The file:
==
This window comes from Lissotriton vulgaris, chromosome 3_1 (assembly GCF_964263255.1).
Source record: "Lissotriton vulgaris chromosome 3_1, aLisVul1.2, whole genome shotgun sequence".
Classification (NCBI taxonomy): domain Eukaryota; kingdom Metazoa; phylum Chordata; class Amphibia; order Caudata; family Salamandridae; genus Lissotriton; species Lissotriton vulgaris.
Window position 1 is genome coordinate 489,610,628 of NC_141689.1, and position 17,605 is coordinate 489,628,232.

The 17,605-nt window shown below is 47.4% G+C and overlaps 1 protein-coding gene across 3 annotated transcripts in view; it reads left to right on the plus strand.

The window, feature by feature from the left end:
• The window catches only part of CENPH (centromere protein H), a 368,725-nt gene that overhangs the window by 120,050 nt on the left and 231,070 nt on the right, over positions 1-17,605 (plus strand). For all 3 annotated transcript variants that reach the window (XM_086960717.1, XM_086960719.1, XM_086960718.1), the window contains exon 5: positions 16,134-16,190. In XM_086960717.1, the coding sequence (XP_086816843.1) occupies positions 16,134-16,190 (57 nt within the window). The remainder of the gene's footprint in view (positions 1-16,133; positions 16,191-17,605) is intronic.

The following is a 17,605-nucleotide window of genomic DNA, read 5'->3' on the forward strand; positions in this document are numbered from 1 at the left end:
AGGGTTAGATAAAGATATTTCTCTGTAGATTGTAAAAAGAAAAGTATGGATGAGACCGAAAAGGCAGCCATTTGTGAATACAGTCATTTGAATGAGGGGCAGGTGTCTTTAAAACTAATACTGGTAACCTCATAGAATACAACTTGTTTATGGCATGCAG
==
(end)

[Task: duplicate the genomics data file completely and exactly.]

This window comes from Lissotriton vulgaris, chromosome 3_1 (assembly GCF_964263255.1).
Source record: "Lissotriton vulgaris chromosome 3_1, aLisVul1.2, whole genome shotgun sequence".
Classification (NCBI taxonomy): domain Eukaryota; kingdom Metazoa; phylum Chordata; class Amphibia; order Caudata; family Salamandridae; genus Lissotriton; species Lissotriton vulgaris.
Window position 1 is genome coordinate 489,610,628 of NC_141689.1, and position 17,605 is coordinate 489,628,232.

The 17,605-nt window shown below is 47.4% G+C and overlaps 1 protein-coding gene across 3 annotated transcripts in view; it reads left to right on the plus strand.

The window, feature by feature from the left end:
• The window catches only part of CENPH (centromere protein H), a 368,725-nt gene that overhangs the window by 120,050 nt on the left and 231,070 nt on the right, over positions 1-17,605 (plus strand). For all 3 annotated transcript variants that reach the window (XM_086960717.1, XM_086960719.1, XM_086960718.1), the window contains exon 5: positions 16,134-16,190. In XM_086960717.1, the coding sequence (XP_086816843.1) occupies positions 16,134-16,190 (57 nt within the window). The remainder of the gene's footprint in view (positions 1-16,133; positions 16,191-17,605) is intronic.

The following is a 17,605-nucleotide window of genomic DNA, read 5'->3' on the forward strand; positions in this document are numbered from 1 at the left end:
AGGGTTAGATAAAGATATTTCTCTGTAGATTGTAAAAAGAAAAGTATGGATGAGACCGAAAAGGCAGCCATTTGTGAATACAGTCATTTGAATGAGGGGCAGGTGTCTTTAAAACTAATACTGGTAACCTCATAGAATACAACTTGTTTATGGCATGCAG